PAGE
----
First, from Daniel Lynch at Foreign Affairs:
In presidential elections this weekend, Ma Ying-jeou, Taiwan’s incumbent president from the ruling Kuomintang (KMT), or Nationalist Party, decisively defeated Tsai Ing-wen of the Democratic Progressive Party (DPP). With about 52 percent of the vote (compared to Tsai’s 45.6 percent and the third-party candidate James Soong’s 2.8 percent), Ma will be able to govern with a clear majority of popular support. His margin of victory was far higher than most opinion polls had predicted. Many Soong supporters seem to have decided in recent days that by voting for their preferred candidate, who is almost politically identical to Ma, they might hand Tsai the victory.
For their part, voters seem to have accepted Ma’s contention that reducing cross-strait tensions improves the country’s economic well-being. Indeed, more than ever, Taiwan’s economy is dependent on China’s. This is partly a result of market dynamics (Taiwanese capital flows across the Taiwan Strait in search of lower production costs) and partly a result of the KMT and Chinese Communist Party’s efforts to facilitate integration. By the end of 2011, some 80,000 Taiwanese firms had invested up to $200 billion in mainland factories, research and development centers, stores, and restaurants. And annual trade between the two sides exceeded $150 billion. Meanwhile, out of a total population of 23 million, one million or more Taiwanese live in China. Directly or indirectly, the majority of Taiwanese households depend on Chinese economic dynamism for their livelihood.
Next, Bruce Jacobs from Taipei Times writes about what the DPP should take from the defeat:
Whether Taiwan gains more international space will remain to be seen. Will Taiwan gain better status in the World Health Assembly? Will Taiwan gain access to other international organizations? Will China continue to belittle Taiwan with terms such as Taipei China (中國台北) instead of Chinese Taipei (中華台北) or the Republic of China on Taiwan? Will Ma’s “diplomatic truce” continue to be respected by both sides so that Taiwan’s diplomatic allies do not switch to Beijing? Will Taiwanese gain visa-free status to the US? Will the US and other nations provide more ministerial-level visits?
The DPP won only 40 legislative seats, well under the 45 that the leadership privately hoped to gain. Even with the TSU’s three seats, the pan-greens have only 38 percent of the seats, an improvement on 2008, but still insufficient for a party hoping to win back control of the government. This poor result clearly indicates that the DPP must reconsider how it determines its nominations for legislative seats, a process that has failed in the past three legislative elections.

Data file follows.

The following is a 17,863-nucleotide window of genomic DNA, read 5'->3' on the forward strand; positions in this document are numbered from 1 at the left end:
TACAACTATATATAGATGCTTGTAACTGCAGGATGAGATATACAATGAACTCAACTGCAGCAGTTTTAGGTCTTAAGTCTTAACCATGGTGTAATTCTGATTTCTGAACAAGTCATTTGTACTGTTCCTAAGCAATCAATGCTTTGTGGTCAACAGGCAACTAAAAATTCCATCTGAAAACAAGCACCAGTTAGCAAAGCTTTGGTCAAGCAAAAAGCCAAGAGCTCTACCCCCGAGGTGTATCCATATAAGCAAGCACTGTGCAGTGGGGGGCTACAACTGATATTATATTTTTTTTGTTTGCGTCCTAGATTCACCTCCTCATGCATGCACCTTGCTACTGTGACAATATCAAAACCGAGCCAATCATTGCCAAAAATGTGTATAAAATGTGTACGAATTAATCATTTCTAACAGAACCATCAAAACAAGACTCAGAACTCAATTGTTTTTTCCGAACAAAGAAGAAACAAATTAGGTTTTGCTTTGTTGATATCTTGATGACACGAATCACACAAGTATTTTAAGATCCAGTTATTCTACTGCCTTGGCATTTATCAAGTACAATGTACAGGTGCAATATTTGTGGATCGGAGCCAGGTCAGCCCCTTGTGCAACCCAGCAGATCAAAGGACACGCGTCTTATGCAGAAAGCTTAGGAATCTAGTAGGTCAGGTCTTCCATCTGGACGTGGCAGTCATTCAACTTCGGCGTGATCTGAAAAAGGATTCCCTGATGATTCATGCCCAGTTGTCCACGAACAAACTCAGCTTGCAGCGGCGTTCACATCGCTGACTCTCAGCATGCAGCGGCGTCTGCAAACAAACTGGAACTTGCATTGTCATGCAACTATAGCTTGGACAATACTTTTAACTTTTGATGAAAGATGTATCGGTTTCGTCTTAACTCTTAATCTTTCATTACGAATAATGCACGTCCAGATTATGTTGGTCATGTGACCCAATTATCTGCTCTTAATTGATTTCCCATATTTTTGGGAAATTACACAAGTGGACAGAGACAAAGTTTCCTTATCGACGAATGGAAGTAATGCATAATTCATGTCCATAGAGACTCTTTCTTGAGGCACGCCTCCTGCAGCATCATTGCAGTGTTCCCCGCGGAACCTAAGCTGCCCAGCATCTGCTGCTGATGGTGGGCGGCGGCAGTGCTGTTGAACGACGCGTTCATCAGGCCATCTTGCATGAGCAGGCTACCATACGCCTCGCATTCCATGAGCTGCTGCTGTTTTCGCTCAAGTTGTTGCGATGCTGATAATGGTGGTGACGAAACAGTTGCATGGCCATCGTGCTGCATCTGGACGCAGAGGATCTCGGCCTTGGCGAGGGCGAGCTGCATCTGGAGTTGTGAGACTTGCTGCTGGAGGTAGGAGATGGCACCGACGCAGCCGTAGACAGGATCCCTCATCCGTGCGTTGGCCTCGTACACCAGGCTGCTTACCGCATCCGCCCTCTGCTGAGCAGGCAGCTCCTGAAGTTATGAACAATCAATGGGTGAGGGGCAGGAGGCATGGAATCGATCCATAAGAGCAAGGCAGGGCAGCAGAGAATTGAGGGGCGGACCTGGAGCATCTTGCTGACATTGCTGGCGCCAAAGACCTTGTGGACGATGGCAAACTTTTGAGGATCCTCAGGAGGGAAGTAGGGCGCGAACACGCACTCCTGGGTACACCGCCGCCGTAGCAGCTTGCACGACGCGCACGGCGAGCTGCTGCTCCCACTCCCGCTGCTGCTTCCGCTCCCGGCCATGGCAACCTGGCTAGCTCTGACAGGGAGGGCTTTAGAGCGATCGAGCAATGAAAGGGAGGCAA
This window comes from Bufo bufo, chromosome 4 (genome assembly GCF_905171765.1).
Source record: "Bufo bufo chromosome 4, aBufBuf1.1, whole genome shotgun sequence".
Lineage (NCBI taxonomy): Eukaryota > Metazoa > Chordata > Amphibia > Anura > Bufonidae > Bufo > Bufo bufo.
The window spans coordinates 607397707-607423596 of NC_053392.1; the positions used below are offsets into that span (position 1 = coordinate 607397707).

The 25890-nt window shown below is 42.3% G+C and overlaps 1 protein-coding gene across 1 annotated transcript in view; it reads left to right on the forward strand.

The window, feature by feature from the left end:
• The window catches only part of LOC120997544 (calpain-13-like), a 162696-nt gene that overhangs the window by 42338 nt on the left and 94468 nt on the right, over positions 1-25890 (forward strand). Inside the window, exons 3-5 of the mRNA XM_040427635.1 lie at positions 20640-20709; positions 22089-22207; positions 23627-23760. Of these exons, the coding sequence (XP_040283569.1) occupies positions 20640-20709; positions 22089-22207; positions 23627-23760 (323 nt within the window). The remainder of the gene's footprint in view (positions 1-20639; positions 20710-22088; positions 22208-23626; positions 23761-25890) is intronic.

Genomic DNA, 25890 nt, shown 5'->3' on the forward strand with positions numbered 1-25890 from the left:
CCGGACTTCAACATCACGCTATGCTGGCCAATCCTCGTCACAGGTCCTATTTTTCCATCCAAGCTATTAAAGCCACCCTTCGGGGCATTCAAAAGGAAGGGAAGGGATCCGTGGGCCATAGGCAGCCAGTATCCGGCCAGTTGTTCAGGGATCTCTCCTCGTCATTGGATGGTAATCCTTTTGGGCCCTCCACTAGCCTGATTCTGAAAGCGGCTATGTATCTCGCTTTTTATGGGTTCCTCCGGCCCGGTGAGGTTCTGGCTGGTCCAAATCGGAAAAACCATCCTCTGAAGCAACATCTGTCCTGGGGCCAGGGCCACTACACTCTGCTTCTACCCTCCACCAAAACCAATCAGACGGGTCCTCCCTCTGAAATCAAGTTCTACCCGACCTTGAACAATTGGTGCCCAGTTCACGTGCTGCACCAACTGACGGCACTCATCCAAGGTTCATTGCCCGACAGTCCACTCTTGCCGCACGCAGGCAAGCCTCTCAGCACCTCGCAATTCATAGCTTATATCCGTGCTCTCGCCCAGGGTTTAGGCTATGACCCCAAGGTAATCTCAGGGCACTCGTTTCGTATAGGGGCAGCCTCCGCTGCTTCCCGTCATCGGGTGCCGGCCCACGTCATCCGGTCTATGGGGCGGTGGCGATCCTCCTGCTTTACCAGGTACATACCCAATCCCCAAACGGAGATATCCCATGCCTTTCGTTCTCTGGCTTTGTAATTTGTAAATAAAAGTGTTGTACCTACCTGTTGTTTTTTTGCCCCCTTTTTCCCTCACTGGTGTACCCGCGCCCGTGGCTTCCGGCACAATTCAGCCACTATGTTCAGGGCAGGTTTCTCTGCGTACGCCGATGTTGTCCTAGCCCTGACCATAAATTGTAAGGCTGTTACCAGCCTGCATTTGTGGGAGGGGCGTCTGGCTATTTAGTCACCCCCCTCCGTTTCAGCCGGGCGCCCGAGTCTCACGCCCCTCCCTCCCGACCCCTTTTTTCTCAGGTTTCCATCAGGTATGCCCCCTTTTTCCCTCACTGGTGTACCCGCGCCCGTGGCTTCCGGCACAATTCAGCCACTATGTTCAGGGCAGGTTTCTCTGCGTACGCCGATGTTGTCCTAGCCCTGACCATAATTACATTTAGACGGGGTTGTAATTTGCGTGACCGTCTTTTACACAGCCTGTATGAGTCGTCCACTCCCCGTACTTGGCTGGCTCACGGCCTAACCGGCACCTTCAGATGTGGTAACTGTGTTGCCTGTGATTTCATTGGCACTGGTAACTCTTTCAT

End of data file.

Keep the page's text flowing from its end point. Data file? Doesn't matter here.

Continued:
Although the DPP has made some gains, it still has a considerable distance to go before regaining the presidency. This campaign showed some substantial difficulties with the DPP and its campaign organization.
Tsai initially did not listen to advice. Thus, for example, her performance in the Economic Cooperation Framework Agreement (ECFA) debate with Ma was disastrous. After that, she improved her debating performance, but her key aides, who controlled access to her, remained limited to three young women. These aides were overworked and blocked access to Tsai herself. On several occasions her aides proved they weren’t up to the tasks facing them and the DPP.
Tsai’s nomination enabled the DPP to begin a generational change among its top leadership. However, such a leadership change has yet to be completed. Many new leaders will emerge over the next three years, including vice presidential nominee Su Jia-chyuan (蘇嘉全). However, in addition to a leadership change, the DPP needs to listen to a much wider range of people. The party has large numbers of people capable of making major contributions. These willing and able people must not be cut off from contributing to the party and to party decisions.
Finally, Shanghaiist translates the web commentary from mainland web users reacting to the election:
When I saw Sinopec’s 12 million RMB chandelier, I was not jealous; When I saw Guo Meimei’s Maserati, I was not jealous; When I saw the 3,000 square metre luxury apartment bought by the former chief engineer Zhou Shuguang of the Ministry of Railways in the US, I was not jealous; When I saw that the former Minister of Railways Liu Zhijun had been sleeping with actresses from the Dream of the Red Mansion, I was not jealous; When I saw the son of an official trample upon the law saying “My dad is Li Gang”, I was not jealous; When I saw the people of Taiwan elect their own president under a one-man-one-vote system, I was jealous.
If it’s at all possible to assign scores for democracy, then today’s Taiwan is probably a lot more democratic than many of the more established democracies of the world. These people are like you and I — yellow skinned, brown-eyed, speak Mandarin, and eat Chinese food. Those people that think democracy is not suitable for the Chinese people can now shut up. Those people that say democracy is not possible because the Chinese people are not well-educated enough, or that China is too unique for it, can now shut up. Those people that are still going on about how socialism is superior — please, either go to North Korea for a taste of real socialism, or shut up.
In the re-election of Ma Ying-jeou, 18 million Taiwan voters were co-stars, while another 1.3 billion mainland residents became a captivated and openly envious audience. The shouts of democracy and election that have rung day and night are like a big tight slap across our face, one that leaves our cheeks burning and our ears ringing. There is hope for democracy on the mainland. Come, everybody, let’s talk about democracy and elections on Sina, Tencent, NetEase an